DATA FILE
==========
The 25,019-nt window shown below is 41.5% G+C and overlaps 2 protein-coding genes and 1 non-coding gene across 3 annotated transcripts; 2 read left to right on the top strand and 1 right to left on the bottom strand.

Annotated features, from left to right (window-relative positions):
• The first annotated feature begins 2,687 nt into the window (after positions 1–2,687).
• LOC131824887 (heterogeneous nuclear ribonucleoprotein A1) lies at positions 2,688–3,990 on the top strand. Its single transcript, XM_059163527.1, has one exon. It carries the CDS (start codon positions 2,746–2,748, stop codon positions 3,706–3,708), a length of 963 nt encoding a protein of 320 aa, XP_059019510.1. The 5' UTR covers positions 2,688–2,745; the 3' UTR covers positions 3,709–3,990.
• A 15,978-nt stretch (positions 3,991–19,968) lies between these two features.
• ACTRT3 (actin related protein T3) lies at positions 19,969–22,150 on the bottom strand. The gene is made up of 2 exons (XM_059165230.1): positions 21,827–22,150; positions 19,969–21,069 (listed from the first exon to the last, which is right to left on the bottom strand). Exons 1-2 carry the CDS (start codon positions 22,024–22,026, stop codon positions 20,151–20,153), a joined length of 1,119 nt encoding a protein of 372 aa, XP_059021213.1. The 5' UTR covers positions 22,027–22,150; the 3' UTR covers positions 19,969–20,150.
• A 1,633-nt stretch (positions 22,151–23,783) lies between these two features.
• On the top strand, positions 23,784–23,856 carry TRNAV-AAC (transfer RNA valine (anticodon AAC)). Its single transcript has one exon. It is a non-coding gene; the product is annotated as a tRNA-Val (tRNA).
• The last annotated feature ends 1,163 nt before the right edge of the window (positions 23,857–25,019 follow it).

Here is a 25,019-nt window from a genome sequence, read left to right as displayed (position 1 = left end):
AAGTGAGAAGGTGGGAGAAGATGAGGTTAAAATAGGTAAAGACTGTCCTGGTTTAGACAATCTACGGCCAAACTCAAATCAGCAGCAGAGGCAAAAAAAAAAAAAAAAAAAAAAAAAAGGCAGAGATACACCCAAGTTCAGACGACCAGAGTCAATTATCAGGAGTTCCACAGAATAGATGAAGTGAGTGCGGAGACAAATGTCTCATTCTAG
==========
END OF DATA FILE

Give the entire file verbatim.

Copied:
The 25,019-nt window shown below is 41.5% G+C and overlaps 2 protein-coding genes and 1 non-coding gene across 3 annotated transcripts; 2 read left to right on the top strand and 1 right to left on the bottom strand.

Annotated features, from left to right (window-relative positions):
• The first annotated feature begins 2,687 nt into the window (after positions 1–2,687).
• LOC131824887 (heterogeneous nuclear ribonucleoprotein A1) lies at positions 2,688–3,990 on the top strand. Its single transcript, XM_059163527.1, has one exon. It carries the CDS (start codon positions 2,746–2,748, stop codon positions 3,706–3,708), a length of 963 nt encoding a protein of 320 aa, XP_059019510.1. The 5' UTR covers positions 2,688–2,745; the 3' UTR covers positions 3,709–3,990.
• A 15,978-nt stretch (positions 3,991–19,968) lies between these two features.
• ACTRT3 (actin related protein T3) lies at positions 19,969–22,150 on the bottom strand. The gene is made up of 2 exons (XM_059165230.1): positions 21,827–22,150; positions 19,969–21,069 (listed from the first exon to the last, which is right to left on the bottom strand). Exons 1-2 carry the CDS (start codon positions 22,024–22,026, stop codon positions 20,151–20,153), a joined length of 1,119 nt encoding a protein of 372 aa, XP_059021213.1. The 5' UTR covers positions 22,027–22,150; the 3' UTR covers positions 19,969–20,150.
• A 1,633-nt stretch (positions 22,151–23,783) lies between these two features.
• On the top strand, positions 23,784–23,856 carry TRNAV-AAC (transfer RNA valine (anticodon AAC)). Its single transcript has one exon. It is a non-coding gene; the product is annotated as a tRNA-Val (tRNA).
• The last annotated feature ends 1,163 nt before the right edge of the window (positions 23,857–25,019 follow it).

Here is a 25,019-nt window from a genome sequence, read left to right as displayed (position 1 = left end):
AAGTGAGAAGGTGGGAGAAGATGAGGTTAAAATAGGTAAAGACTGTCCTGGTTTAGACAATCTACGGCCAAACTCAAATCAGCAGCAGAGGCAAAAAAAAAAAAAAAAAAAAAAAAAAGGCAGAGATACACCCAAGTTCAGACGACCAGAGTCAATTATCAGGAGTTCCACAGAATAGATGAAGTGAGTGCGGAGACAAATGTCTCATTCTAG